Our society and democracy are under severe stress. There are alarming conflicts between international coalitions, countries and population groups. There is also indignation about transgressive behaviour, the childcare benefits scandal, the gas extraction in Groningen, unequal opportunities and the coronavirus pass. And there is agitation over administrators and government leaders who put self-interest first, abuse their power and live in an ivory tower. Trust in international expertise, government, an independent press and even the rule of law is weakening in the Netherlands and around the globe.
Due to increasing digitalisation, we live in a much more fragmented society. Citizens are organising their own associations and are looking for new ways to make their voices heard. They are served up information based on algorithms and increasingly live in their own bubble with like-minded people. On top of this, there are restrictions on freedom of the press in a number of countries. Criticism from others is often dismissed as fake news. Because of this, contradictions, mutual distrust and lack of understanding are intensified, and solutions to complex national, international and social issues seem further out of reach than ever before.
Heart for society
How can we turn the tide as a society, and once again find a healthy balance between individual freedom and collective interest? How can leaders reduce social divides between citizens, employees, patients or consumers? Which freedoms and responsibilities should be entrusted to citizens? And where is a stronger hand needed to protect the vulnerable and strengthen their position in the long term? Simply put, how can we govern with a heart for society and our fellow citizens? This question is central to education and research within the profile theme Governance for Society at VU Amsterdam.
The ambition is to realise a society in which everyone counts, participates, has equal opportunities and feels heard and represented. A society in which we share the sweet and sour equally, both economically and socially. A society in which governmental and semi-governmental agencies and organisations empathise with and respond resiliently to what is happening in our hyper-diverse society. While also ensuring that the will of the strongest or the loudest doesn’t dominate.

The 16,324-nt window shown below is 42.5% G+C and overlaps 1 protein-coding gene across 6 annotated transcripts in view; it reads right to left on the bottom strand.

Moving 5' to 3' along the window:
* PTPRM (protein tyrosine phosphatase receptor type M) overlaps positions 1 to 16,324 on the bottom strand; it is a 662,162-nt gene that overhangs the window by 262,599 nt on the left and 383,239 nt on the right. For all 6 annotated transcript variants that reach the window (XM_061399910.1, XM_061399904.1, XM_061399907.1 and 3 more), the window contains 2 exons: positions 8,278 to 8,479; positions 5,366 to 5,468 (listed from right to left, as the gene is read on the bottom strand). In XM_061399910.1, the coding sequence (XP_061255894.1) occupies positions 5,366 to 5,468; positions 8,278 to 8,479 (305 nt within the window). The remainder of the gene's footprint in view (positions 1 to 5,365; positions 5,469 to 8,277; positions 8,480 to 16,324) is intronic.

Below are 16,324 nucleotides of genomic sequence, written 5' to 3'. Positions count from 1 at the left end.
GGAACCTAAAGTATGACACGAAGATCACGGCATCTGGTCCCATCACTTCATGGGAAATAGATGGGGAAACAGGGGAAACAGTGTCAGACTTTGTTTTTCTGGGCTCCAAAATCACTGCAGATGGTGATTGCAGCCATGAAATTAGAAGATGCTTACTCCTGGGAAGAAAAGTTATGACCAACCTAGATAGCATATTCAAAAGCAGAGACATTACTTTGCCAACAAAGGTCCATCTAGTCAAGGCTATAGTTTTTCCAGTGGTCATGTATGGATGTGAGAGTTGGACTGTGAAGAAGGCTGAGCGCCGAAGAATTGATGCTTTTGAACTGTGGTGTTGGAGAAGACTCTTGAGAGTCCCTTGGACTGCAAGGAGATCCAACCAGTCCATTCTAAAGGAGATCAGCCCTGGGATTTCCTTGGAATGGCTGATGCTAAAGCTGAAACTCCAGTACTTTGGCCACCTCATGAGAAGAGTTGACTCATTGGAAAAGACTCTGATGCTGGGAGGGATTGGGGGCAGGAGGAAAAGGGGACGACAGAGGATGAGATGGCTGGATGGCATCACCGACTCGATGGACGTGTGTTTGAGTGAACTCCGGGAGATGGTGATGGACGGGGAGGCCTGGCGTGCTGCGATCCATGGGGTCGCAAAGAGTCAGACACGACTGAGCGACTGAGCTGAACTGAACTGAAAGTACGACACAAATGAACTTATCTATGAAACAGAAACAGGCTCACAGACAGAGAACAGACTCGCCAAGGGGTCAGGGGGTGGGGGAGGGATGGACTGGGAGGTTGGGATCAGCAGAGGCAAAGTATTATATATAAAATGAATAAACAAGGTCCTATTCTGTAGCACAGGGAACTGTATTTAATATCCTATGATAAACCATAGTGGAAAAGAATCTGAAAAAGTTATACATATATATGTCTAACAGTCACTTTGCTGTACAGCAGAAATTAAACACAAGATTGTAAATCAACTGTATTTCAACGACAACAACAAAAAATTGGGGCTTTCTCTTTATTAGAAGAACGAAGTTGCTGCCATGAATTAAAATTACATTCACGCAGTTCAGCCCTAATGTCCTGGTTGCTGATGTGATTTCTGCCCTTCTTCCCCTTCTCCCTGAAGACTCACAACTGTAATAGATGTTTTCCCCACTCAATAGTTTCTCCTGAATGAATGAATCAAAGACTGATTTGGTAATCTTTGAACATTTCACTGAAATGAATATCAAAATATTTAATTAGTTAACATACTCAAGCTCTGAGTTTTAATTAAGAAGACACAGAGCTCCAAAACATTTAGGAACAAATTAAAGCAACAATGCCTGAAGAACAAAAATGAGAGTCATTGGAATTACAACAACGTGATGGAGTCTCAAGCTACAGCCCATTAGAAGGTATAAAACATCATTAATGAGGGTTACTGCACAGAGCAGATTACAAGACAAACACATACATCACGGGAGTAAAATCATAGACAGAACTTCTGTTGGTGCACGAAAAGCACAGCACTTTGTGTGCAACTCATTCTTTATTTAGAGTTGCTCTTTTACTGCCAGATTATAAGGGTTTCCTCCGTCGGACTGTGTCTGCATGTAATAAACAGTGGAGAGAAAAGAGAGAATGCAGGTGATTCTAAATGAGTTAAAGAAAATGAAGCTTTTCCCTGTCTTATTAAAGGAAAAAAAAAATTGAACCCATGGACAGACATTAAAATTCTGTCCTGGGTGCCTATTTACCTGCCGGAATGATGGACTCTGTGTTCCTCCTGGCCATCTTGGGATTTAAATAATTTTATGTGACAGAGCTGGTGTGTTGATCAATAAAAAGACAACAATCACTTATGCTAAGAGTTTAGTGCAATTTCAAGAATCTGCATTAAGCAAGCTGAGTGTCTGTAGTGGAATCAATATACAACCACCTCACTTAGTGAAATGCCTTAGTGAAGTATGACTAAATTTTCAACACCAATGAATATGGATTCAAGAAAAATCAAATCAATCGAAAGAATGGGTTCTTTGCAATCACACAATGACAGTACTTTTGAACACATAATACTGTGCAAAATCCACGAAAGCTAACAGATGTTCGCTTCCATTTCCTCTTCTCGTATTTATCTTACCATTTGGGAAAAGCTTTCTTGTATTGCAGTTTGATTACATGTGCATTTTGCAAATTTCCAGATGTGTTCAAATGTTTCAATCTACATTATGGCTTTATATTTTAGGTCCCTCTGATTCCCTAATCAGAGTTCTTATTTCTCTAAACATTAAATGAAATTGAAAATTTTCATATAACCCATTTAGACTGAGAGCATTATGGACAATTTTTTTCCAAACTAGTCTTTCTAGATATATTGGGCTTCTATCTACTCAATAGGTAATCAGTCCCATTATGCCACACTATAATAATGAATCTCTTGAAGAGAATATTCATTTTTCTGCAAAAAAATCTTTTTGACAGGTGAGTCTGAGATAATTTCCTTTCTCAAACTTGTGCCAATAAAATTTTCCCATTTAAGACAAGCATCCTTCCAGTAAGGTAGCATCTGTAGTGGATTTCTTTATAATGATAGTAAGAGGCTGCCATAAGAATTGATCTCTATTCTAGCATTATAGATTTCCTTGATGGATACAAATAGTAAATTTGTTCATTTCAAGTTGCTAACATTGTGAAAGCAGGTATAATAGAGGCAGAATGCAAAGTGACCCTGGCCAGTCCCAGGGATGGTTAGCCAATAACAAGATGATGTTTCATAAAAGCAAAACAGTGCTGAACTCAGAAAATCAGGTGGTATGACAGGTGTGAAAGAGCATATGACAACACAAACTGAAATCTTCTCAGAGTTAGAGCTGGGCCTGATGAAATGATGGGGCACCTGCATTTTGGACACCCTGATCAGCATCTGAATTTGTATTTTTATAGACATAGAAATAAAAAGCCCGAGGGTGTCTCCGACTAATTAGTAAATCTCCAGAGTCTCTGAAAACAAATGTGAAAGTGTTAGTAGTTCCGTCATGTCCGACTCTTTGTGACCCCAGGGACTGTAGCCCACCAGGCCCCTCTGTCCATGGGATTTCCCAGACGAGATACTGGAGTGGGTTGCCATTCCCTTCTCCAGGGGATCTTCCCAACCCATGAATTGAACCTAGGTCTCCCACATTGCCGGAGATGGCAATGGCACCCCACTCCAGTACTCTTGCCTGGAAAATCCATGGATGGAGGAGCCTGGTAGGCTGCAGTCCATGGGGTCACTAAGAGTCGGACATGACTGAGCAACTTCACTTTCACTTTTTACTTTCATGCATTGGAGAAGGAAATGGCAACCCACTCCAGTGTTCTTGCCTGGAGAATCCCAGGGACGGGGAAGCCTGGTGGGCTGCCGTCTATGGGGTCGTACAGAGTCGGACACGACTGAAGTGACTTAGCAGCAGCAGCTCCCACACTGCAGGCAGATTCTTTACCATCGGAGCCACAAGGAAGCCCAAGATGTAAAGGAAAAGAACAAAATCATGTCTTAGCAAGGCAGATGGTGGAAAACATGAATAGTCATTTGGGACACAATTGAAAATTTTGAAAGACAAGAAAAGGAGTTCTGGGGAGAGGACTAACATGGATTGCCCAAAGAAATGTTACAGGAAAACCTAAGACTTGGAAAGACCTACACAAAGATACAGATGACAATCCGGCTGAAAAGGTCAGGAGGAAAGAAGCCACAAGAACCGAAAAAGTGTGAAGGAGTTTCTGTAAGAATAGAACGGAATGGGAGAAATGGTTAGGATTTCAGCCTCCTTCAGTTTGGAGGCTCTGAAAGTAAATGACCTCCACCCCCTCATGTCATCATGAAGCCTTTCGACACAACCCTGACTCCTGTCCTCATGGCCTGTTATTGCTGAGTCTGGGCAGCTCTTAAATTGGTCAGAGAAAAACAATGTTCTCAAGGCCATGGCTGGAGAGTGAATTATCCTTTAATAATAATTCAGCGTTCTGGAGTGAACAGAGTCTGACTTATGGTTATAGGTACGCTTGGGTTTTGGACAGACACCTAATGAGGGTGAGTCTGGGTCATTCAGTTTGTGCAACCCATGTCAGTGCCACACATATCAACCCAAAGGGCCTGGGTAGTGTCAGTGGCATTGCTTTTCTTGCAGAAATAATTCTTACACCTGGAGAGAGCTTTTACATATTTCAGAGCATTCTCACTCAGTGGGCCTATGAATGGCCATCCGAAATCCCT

An inclusive, fair and secure society
VU academics and students examine, for example, how the government can restore declining confidence with a responsible tax and benefits policy. How companies can make a successful shift from profit-driven to socially-aware entrepreneurship that takes people, the environment and society into account. How healthcare can be made accessible to the most vulnerable and how the healthcare organisations involved can work together more effectively.
They also examine how local, national and international leaders can give attention to opposing voices so that every voice counts equally and no one is excluded. How the police and judicial systems can ensure that people who come into contact with them receive the right help and care. How policy makers can approach migration differently in order to make better use of the opportunities that migration offers to society. And how leaders and elected officials can combat political corruption, human rights violations and social inequality.
Working together for a better world
It is precisely hyper-diversity, with its wealth of perspectives, opinions and discussions, that ultimately makes our society strong and resilient. It ensures that we continue to build our democracy. Because democracy is not just an individual right; it requires agility and reflection from all of us. It is only through this lens that we can better understand social challenges and find solutions together. This is how we stand strong together for a better world.